This literary renaissance of the time would come to shape a distinctive Irish literary culture which sought to separate Irish writing from its British counterpart, exploring themes and styles that reflected our unique Irish concerns and cultures.

The Abbey Theatre, first established as the Irish Literary Theatre Society, was founded to sow the seeds and reap the fruits of the Revival. The manifesto of the Abbey Theatre to ‘bring upon the stage the deeper emotions of Ireland’ was a foundational text informing the national conversation that would, it was hoped, re-craft our cultural and political landscape. The dramatic form played a key role in the Revival, both in linking to the mythic past and in bringing Dublin and Ireland out into the world.

During the window of time with which we are concerned this evening, the plays of Yeats, Synge and Lennox Robinson, and later O’Casey, shaped a new version of Irishness. As we can read in the section of the Handbook dedicated to theatre, developments in Irish theatre during this time were of global significance, as was acknowledged by, among others, Eugene O’Neill. Indeed, throughout its rich history, our national theatre has sought to reflect and interrogate the concerns and preoccupations of a nation, even when they were shabby. As is the case today, the impact of The Abbey has always been based on the excellence of its artists and the genius of our writers.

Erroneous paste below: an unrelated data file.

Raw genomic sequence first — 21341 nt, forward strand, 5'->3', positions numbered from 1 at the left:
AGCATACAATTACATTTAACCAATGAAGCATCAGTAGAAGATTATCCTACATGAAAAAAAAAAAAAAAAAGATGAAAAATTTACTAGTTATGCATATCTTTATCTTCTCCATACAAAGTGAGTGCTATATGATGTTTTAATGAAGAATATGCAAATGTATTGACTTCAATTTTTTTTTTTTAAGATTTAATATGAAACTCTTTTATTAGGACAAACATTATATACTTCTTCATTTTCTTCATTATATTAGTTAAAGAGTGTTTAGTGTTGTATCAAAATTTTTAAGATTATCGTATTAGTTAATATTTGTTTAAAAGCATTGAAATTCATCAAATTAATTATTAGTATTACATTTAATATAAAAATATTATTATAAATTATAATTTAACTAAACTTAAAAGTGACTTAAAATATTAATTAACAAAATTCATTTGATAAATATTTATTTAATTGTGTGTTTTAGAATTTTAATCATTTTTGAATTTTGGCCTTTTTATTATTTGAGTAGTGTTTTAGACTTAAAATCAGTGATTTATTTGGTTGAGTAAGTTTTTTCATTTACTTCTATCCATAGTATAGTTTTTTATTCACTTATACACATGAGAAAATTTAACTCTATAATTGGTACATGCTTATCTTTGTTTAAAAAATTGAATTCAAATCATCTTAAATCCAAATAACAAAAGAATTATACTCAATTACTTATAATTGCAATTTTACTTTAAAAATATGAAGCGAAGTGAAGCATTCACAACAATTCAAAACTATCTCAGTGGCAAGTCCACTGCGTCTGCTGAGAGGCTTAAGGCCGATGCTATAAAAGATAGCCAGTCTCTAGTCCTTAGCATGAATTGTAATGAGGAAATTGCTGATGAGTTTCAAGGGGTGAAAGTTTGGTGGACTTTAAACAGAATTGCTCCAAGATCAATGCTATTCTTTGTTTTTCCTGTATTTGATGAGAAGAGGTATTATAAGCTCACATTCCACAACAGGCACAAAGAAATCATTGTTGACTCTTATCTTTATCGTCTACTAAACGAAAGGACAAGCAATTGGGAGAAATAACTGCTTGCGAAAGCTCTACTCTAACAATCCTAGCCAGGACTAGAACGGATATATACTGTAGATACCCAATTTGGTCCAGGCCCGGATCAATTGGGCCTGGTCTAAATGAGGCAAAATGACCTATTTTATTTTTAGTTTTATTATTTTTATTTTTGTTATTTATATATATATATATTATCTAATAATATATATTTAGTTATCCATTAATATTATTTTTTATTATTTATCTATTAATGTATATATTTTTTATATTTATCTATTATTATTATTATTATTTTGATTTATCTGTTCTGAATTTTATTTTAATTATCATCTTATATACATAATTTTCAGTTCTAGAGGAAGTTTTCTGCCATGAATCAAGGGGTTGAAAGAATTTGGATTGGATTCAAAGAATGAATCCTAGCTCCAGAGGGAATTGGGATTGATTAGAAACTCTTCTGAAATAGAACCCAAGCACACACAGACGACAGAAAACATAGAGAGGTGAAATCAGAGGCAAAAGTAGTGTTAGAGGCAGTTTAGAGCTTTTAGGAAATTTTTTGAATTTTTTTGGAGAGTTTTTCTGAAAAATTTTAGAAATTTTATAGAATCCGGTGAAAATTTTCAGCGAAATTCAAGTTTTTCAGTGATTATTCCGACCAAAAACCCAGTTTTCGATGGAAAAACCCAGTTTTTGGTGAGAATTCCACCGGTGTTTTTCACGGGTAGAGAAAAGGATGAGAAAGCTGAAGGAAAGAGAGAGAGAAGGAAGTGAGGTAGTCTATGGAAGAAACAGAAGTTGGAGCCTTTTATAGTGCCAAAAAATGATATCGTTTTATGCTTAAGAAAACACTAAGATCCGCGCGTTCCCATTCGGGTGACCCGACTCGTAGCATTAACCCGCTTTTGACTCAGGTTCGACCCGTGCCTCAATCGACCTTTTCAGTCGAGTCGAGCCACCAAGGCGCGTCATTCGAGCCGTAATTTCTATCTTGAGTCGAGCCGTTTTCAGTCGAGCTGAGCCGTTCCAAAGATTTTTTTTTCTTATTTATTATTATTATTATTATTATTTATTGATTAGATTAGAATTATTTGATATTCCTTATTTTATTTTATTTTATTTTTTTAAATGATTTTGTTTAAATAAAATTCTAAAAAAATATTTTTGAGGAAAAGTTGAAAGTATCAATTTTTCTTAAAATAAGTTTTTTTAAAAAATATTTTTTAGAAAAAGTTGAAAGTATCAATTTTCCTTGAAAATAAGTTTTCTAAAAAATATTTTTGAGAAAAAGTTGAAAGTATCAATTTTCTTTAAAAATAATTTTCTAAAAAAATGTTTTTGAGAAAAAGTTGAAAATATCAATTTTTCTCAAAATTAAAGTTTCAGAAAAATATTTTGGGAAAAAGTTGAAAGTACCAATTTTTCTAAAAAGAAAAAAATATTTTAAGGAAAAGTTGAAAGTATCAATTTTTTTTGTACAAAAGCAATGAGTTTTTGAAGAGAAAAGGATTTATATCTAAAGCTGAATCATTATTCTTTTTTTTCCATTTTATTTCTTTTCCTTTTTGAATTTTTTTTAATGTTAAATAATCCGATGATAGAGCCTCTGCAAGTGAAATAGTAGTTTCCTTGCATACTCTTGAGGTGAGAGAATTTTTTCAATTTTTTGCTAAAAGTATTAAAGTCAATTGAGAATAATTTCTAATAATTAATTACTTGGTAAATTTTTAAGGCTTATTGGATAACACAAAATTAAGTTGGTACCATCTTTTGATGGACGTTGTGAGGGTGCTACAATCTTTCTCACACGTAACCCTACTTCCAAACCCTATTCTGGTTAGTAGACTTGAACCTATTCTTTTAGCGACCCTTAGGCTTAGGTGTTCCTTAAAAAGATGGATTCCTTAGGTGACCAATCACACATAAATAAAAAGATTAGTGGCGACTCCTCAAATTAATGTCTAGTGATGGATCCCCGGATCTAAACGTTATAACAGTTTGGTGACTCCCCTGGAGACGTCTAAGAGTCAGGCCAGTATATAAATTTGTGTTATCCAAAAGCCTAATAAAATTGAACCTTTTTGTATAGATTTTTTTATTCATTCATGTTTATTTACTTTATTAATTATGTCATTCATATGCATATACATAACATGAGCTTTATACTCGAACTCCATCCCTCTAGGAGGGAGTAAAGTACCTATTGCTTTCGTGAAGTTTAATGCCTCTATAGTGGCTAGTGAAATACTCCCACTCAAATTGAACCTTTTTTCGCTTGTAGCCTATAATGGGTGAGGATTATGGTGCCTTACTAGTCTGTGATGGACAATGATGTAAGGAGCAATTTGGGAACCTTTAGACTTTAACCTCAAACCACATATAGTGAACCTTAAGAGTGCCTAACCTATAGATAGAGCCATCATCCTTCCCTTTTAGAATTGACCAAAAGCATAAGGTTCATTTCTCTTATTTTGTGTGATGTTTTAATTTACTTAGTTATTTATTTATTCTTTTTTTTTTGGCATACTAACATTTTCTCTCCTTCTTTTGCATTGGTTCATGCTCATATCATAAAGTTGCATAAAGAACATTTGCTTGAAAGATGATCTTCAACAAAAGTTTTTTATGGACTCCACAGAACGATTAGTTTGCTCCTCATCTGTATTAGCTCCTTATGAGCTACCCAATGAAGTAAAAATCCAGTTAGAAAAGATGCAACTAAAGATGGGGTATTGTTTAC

Key to the context of the great Irish revival was, of course the decline of an ascendant class which had, for more than a century, presided over both the political life and the cultural dimension of Irish society. Synge writes evocatively of the ‘broken greenhouses and moth eaten libraries’ slowly disintegrating in an Ireland determined to reclaim its independence and rediscover its heritage and culture.